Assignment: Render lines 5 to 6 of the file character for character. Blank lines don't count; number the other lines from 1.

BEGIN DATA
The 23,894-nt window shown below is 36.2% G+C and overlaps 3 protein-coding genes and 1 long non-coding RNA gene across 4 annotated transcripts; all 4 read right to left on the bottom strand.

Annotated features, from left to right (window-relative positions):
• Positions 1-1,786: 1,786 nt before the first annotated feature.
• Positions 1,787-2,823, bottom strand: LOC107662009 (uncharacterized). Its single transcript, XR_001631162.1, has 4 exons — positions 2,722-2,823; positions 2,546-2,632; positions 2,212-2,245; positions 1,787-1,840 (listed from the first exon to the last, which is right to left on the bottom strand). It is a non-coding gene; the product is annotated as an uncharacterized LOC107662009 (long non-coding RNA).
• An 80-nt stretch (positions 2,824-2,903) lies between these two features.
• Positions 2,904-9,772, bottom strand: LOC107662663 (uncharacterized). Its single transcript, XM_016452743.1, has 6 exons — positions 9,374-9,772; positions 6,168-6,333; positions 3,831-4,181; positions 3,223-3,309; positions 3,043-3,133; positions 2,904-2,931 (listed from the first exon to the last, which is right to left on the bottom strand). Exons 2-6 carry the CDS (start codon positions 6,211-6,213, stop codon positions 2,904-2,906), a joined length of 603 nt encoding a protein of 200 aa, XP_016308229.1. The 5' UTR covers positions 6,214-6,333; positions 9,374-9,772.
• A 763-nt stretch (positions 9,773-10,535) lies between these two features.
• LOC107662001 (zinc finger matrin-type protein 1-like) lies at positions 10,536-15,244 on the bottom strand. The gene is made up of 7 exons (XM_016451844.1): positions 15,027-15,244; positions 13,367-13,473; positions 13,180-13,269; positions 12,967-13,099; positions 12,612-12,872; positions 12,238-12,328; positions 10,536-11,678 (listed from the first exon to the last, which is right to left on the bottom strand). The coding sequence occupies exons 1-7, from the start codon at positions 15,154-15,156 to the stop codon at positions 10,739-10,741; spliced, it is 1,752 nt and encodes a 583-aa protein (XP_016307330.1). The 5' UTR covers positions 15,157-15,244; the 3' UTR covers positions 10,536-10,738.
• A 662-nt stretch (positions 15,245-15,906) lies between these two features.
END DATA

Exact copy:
• An 80-nt stretch (positions 2,824-2,903) lies between these two features.
• Positions 2,904-9,772, bottom strand: LOC107662663 (uncharacterized). Its single transcript, XM_016452743.1, has 6 exons — positions 9,374-9,772; positions 6,168-6,333; positions 3,831-4,181; positions 3,223-3,309; positions 3,043-3,133; positions 2,904-2,931 (listed from the first exon to the last, which is right to left on the bottom strand). Exons 2-6 carry the CDS (start codon positions 6,211-6,213, stop codon positions 2,904-2,906), a joined length of 603 nt encoding a protein of 200 aa, XP_016308229.1. The 5' UTR covers positions 6,214-6,333; positions 9,374-9,772.